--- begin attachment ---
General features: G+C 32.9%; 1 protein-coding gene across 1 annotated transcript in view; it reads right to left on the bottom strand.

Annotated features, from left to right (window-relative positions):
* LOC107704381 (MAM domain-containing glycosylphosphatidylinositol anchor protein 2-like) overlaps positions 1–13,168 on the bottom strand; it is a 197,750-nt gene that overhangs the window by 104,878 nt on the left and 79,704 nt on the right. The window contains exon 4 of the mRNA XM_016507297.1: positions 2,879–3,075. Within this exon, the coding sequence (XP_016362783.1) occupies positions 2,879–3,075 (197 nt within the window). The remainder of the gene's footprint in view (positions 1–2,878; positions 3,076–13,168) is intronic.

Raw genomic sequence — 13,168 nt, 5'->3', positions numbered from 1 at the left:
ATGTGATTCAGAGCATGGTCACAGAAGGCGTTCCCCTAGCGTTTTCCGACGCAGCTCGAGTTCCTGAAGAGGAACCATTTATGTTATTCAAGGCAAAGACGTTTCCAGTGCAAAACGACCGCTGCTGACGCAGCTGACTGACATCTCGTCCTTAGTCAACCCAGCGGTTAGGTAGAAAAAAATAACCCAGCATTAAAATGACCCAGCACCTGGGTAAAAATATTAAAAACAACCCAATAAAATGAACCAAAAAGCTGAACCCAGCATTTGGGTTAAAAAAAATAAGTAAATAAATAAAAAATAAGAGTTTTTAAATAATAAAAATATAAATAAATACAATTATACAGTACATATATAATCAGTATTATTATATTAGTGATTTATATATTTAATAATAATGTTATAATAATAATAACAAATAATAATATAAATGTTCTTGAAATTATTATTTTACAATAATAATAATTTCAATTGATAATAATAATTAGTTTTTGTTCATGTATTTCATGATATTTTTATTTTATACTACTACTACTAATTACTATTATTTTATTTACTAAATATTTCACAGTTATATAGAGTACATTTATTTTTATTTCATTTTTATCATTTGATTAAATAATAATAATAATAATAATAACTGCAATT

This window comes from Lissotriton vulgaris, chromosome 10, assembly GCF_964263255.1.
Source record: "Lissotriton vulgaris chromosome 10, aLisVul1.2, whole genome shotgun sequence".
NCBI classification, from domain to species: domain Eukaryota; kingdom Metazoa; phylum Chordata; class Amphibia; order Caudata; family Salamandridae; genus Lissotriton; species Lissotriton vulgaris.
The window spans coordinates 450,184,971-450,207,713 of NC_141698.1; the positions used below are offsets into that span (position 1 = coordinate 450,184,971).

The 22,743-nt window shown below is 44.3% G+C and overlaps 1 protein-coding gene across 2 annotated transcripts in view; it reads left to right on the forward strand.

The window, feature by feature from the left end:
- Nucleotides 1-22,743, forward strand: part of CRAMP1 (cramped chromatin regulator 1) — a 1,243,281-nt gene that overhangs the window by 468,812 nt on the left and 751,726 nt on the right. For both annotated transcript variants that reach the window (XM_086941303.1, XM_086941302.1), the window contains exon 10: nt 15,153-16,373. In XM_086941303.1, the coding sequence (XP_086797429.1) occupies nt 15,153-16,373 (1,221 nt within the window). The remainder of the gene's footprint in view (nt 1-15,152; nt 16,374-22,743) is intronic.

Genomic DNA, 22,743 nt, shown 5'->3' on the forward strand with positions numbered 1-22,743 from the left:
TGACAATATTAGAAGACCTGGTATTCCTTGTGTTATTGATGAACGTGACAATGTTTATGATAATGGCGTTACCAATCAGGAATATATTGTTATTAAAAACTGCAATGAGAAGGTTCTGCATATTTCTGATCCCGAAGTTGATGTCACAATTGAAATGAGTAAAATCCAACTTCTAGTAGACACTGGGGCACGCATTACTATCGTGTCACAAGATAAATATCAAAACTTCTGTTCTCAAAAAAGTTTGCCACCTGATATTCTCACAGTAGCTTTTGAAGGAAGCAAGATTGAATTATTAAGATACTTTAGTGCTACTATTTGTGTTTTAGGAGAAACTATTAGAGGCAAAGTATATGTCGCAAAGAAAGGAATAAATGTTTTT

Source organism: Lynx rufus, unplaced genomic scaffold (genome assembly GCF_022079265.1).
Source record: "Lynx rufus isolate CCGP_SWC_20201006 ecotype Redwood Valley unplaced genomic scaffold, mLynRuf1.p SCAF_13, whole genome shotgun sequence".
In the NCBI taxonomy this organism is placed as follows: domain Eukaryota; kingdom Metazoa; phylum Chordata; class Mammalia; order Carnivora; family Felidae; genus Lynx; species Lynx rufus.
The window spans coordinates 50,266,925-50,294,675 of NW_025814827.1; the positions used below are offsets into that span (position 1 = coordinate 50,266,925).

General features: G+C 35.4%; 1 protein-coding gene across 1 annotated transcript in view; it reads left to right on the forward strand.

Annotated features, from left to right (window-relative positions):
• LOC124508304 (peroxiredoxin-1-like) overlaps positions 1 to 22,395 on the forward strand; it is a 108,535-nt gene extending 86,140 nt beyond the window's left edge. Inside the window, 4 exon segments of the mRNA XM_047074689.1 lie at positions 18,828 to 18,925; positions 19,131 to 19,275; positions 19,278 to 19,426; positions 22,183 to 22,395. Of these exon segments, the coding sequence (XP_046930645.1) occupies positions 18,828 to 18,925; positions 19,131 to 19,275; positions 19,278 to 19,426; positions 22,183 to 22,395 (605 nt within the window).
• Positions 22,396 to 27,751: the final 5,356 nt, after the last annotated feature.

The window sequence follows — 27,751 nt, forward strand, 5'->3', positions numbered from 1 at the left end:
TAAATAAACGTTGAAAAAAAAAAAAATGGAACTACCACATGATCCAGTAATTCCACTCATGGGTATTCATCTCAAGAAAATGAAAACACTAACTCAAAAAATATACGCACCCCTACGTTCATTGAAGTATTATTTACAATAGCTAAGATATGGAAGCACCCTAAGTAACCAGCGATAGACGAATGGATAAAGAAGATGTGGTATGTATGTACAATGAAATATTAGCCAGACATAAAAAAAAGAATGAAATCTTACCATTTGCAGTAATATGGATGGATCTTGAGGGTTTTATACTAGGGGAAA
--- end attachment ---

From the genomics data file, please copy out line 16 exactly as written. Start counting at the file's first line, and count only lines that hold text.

Source record: "Lynx rufus isolate CCGP_SWC_20201006 ecotype Redwood Valley unplaced genomic scaffold, mLynRuf1.p SCAF_13, whole genome shotgun sequence".